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Participation in Name Only: How Section 2 of the Voting Rights Act Can Present a Meaningful Challenge to Big Money in Politics

Participation in Name Only: How Section 2 of the Voting Rights Act Can Present a Meaningful Challenge to Big Money in Politics

By Jonathan Topaz, JD ’18[*]

No, Jim Crow is not dead. It’s not quite dead. It now focuses its energy in different areas. Instead of literacy tests or poll taxes, the new way to deny adequate representation is to allow us to vote for any candidate we want so long as they’re rich. We have a long way to go.[1] – Clayton Harris, former President, Howard Law Student Bar Association

I. Introduction

If the fierce battle over money in U.S. politics between libertarians and campaign finance reform advocates is a tennis match, the Supreme Court has forced the latter to play with a wooden racket or broken strings. In the landmark case Buckley v. Valeo, the Court found that campaign expenditures to influence elections amount to First Amendment-protected political speech[2]—meaning the government must prove it has a compelling interest to justify any campaign finance restrictions.[3] Buckley’s decision has been a tremendous boon for the libertarian side, which has pummeled reformers with constitutional free speech arguments to loosen campaign finance regulations. Buckley also rejected a “political equality” justification for campaign finance restrictions, stating instead that the government has a sufficiently important interest to prevent only corruption or the appearance of corruption.[4] The Court has interpreted “corruption” as meaning “quid pro quo corruption”[5]—an incredibly narrow interpretation that seemingly condones anything beyond literal bribery. The Supreme Court has thus effectively neutered reformers looking to impose campaign finance regulations that go beyond the almost non-existent problem of quid pro quo corruption.[6]

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The Coming Collapse of the Paris Climate Agreement

The Coming Collapse of the Paris Climate Agreement

By Bryan H. Druzin [*]

I. Introduction

Now that the Trump administration has abandoned the Paris Climate Agreement, the question is whether the agreement will collapse. A strong case can be made that it will indeed unravel—perhaps not immediately, but eventually. Although the world’s leaders have been quick to reaffirm their continued resolve to implement the agreement,[1] the problem is that multilateral environmental agreements are uniquely fragile because their value depends directly upon the number of states that are party to it and the collective perceptions that surround this. Environmental agreements have a certain “all or nothing” quality to them. For example, an agreement to reduce carbon emissions between only two states provides little value. The value of the same agreement, however, increases dramatically with twenty, ninety, or 195 governments in hand. They are thus extremely reliant on unanimity of agreement and uniquely sensitive to the loss of it.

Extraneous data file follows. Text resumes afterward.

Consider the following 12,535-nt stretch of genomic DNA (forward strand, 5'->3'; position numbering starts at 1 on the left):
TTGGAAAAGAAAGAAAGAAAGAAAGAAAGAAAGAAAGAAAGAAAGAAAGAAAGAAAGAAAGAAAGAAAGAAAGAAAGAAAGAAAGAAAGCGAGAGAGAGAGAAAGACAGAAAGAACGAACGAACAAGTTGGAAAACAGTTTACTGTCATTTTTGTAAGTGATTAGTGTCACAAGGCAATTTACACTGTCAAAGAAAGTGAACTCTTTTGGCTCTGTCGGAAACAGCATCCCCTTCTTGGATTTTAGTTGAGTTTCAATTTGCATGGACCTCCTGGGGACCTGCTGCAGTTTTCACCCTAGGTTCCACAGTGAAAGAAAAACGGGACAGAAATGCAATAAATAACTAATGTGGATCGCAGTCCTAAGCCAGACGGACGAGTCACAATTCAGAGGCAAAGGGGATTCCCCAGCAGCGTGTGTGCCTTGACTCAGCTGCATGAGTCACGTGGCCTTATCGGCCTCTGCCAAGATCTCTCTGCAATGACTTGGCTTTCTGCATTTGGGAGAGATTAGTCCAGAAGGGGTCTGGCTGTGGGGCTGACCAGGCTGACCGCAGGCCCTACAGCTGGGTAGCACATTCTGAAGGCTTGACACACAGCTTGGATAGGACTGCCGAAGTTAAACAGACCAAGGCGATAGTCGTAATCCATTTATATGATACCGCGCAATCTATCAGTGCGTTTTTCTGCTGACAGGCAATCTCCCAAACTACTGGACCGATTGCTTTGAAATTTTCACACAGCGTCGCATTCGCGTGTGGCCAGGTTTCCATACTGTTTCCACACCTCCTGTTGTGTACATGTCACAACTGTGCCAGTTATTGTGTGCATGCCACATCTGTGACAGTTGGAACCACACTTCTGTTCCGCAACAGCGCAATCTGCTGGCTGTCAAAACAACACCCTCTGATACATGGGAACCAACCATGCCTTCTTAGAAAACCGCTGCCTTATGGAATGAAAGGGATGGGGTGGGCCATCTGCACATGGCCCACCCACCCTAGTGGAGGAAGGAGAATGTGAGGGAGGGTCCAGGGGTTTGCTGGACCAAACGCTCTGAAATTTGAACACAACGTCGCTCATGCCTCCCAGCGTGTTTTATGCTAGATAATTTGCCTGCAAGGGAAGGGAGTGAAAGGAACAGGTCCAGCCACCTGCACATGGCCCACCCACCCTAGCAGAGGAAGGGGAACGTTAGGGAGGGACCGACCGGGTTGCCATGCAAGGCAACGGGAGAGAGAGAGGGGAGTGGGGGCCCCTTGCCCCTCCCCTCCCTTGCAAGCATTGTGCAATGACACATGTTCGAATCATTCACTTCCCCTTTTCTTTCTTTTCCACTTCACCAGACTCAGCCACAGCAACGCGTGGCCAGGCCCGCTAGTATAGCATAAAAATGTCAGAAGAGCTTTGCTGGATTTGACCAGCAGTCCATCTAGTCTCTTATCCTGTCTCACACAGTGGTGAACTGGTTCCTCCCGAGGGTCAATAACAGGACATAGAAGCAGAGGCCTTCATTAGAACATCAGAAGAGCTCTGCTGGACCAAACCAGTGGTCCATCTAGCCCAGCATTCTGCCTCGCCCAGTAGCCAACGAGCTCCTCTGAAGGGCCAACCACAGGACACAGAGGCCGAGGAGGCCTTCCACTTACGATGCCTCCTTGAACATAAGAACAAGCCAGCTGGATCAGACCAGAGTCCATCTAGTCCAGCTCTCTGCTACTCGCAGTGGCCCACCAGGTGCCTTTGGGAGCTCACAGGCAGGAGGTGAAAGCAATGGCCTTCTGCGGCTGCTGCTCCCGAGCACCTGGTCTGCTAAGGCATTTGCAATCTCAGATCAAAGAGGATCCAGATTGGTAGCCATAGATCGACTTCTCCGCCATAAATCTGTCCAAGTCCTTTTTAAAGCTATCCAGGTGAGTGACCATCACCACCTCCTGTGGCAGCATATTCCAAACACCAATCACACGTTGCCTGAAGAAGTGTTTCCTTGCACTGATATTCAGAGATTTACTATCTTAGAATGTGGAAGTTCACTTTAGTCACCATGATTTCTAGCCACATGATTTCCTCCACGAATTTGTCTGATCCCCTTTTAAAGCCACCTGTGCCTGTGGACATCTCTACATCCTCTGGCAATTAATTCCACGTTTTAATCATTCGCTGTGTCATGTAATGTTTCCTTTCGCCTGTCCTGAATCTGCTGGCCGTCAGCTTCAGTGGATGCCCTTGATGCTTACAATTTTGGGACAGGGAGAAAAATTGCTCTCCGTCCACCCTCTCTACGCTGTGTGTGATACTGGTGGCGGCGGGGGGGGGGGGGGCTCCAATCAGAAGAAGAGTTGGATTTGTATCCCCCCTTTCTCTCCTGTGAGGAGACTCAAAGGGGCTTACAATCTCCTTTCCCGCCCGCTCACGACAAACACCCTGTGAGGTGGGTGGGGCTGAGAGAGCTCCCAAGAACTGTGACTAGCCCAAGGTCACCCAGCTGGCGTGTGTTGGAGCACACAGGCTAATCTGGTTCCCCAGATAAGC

This is why it was so vital that the Paris Agreement lock down the participation of all the states in the international system.[2] For all of its flaws, the Paris Agreement had the strength of unanimity. Countries that remain in an environmental agreement while other states pull out understandably grow reluctant to assume the burden of their commitments.[3] Because of this, withdrawal—particularly of a major player such as the U.S.—can create a knock-on effect, causing other states to follow. A slow trickle can become a flood. This dynamic renders multilateral environmental agreements extremely “tippy” and highly susceptible to collapse.[4] For international environmental cooperation to succeed, everyone needs to be onboard and everyone needs to stay onboard.

Many hold hope that the U.S. will ultimately not withdraw from the Paris Agreement, noting that under Article 28(1) the U.S. cannot exit the agreement until three years from the date on which the agreement entered into force for the party, which in the case of the U.S. was November 4, 2016. Article 28(2) mandates that withdrawal will then take effect one year after notification is received, putting the earliest date of actual withdrawal after the next presidential election, which is to be held on November 3, 2020.[5] However, this ignores that, while not yet manifest, the process of collapse has in fact already begun. The issue now is whether further erosion can be prevented. Because the agreement depends so much on international unanimity, the Paris Agreement was dealt a potentially fatal blow the moment the U.S. signaled its intention to withdraw.